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Editorial: No foreseeable meaning to lowering age coverage of Japan's Juvenile Act

Discussion is wavering within the Justice Ministry's Legislative Council over whether Japan should limit the ages at which the Juvenile Act can be applied to under 18, down from under 20. The council was originally scheduled to state its position in February, but it has still not done so.

Those aged 18 and over have already been granted the right to vote, and under the Civil Code, the age of majority in Japan will also be lowered to 18 from 20 starting April 2022. These developments have led to discussion on whether to similarly revise the Juvenile Act.

Three years have passed since the Minister of Justice asked the council about the issue. The reason there has been no response so far is that considering the issue on the presumption that the age will be lowered has left officials in a corner.

The Juvenile Act places more emphasis on offenders' reform than on punishment, and stipulates procedures for handling crimes committed by juveniles differing from those taken for adult offenses. One major characteristic of the system for juveniles is that cases are handled by family courts.

Family court investigators probe the minor's home environment and their upbringing, and examine the background to the crime. Following proceedings in the family court, the individual receives education and work training in a juvenile reformatory or guidance while living in society to help them turn over a new leaf.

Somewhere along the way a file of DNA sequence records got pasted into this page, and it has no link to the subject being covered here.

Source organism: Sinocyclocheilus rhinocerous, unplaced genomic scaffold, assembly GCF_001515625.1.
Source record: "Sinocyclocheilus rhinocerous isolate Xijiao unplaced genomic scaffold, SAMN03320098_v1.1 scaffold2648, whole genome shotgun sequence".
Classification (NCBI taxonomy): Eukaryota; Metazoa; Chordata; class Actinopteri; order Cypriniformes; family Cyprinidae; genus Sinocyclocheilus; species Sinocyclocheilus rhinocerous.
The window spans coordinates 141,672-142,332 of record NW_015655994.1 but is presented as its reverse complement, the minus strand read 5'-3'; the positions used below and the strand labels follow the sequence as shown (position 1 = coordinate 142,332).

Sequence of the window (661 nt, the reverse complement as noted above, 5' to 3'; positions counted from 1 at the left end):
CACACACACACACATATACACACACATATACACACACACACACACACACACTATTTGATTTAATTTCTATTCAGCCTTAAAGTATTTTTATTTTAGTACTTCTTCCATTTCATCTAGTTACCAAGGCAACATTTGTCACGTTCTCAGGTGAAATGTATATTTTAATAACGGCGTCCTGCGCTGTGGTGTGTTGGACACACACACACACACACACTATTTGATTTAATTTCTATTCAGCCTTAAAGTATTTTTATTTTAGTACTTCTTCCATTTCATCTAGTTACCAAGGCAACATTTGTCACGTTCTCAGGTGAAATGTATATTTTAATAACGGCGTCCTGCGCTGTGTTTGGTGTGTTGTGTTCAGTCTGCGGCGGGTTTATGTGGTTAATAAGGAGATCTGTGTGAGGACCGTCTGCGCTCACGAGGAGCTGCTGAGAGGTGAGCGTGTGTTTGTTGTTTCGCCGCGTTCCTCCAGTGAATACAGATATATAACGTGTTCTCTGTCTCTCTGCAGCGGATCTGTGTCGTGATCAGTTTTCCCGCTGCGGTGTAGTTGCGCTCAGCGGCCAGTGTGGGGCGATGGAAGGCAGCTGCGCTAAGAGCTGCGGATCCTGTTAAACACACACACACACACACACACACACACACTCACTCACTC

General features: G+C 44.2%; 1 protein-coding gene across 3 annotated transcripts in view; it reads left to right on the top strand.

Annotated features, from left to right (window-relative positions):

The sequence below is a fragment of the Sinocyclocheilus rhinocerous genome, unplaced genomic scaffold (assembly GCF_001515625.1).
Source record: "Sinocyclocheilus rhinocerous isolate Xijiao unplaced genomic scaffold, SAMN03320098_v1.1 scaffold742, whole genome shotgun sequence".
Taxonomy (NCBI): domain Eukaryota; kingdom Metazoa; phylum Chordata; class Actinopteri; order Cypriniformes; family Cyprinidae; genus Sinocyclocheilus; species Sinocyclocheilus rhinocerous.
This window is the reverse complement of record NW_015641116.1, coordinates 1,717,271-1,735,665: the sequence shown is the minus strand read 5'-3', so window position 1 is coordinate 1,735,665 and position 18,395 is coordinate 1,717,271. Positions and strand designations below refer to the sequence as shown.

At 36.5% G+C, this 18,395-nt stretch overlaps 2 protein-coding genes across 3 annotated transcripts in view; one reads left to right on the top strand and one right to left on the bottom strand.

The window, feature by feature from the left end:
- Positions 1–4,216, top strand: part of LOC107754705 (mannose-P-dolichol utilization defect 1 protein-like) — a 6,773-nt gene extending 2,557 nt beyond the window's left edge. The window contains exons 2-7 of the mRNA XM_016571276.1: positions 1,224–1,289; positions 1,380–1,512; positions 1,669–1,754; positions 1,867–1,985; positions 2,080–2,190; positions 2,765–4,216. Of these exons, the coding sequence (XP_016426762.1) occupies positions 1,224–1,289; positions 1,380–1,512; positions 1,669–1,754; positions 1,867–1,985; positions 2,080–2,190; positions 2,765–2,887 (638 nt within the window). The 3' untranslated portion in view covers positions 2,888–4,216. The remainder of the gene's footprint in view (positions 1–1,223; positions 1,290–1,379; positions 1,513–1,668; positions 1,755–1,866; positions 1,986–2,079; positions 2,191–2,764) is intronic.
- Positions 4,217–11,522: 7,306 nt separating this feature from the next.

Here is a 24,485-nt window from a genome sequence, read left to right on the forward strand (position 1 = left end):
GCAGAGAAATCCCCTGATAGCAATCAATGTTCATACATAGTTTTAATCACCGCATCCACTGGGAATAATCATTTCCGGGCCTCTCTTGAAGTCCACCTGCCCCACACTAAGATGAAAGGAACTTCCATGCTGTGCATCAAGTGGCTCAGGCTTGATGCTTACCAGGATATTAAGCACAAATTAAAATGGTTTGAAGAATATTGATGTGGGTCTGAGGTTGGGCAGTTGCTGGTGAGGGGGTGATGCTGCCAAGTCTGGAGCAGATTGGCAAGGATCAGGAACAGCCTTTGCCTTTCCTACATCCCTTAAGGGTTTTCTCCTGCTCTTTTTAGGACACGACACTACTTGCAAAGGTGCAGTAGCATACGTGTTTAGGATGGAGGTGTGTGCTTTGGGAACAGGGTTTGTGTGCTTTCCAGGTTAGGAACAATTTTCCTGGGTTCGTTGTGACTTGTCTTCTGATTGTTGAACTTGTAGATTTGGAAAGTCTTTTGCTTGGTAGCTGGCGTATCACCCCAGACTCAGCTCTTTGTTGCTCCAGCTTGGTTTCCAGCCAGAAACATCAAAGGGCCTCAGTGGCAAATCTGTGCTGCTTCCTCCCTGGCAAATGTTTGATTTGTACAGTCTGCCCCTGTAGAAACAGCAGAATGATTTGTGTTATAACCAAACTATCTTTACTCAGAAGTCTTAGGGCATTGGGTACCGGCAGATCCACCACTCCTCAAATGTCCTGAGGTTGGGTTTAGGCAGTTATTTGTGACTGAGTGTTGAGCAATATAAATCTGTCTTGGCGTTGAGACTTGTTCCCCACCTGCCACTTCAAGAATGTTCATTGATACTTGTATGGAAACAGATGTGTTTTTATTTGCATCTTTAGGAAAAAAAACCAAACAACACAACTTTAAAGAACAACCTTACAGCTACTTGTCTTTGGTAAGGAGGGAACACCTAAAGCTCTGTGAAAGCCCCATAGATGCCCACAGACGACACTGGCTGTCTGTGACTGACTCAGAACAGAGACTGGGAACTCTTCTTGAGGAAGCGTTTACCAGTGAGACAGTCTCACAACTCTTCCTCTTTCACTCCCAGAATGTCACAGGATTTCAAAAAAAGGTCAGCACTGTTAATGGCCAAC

This system has played a certain role in helping young people avoid repeating their offenses, helping to create a safer society. Data shows that those who come out of juvenile reformatories reoffend at a lower rate than other young people who come out of prisons.

A working group of the Legislative Council has been discussing whether to leave the path of rehabilitation education open to those aged 18 and 19. One proposal was to have public prosecutors decide on punishment, and then if a suspension of indictment was warranted, send the person to a family court. It was argued, however, that this would place a heavier burden on the offender than that faced by adults, so the discussion failed to produce a conclusion.

Because of this, the Justice Ministry made a new proposal of increasing the scenarios in which 18- and 19-year-olds could be criminally tried as adults without changing the outline of having family courts deliberate on the case.

However, there is already a provision in the Juvenile Act stating that juveniles aged 16 or over are in principle to undergo a criminal trial when they intentionally commit an offense resulting in the death of another person. Moreover, those aged 18 or over can receive the death penalty. The new proposal from the Justice Ministry hardly differs from the current system.

As long as discussion is held on the premise of lowering the age at which the law applies, then family courts will cease to be involved in the rehabilitation of young people aged 18 and 19 who are at risk of committing crimes.

The reason that debate started in the first place was there were calls for stricter criminal punishment. But the number and ratio per population of minors subjected to police action has been declining since 2004.

Experts are united in their opinion that the Juvenile Act has been effective in helping straighten out young people who commit crimes.

It is impractical to apply a blanket change to all 18-year-olds. With no visible meaning to lowering the ages covered by the Juvenile Act, it is time to wipe the slate clean and rethink the idea.

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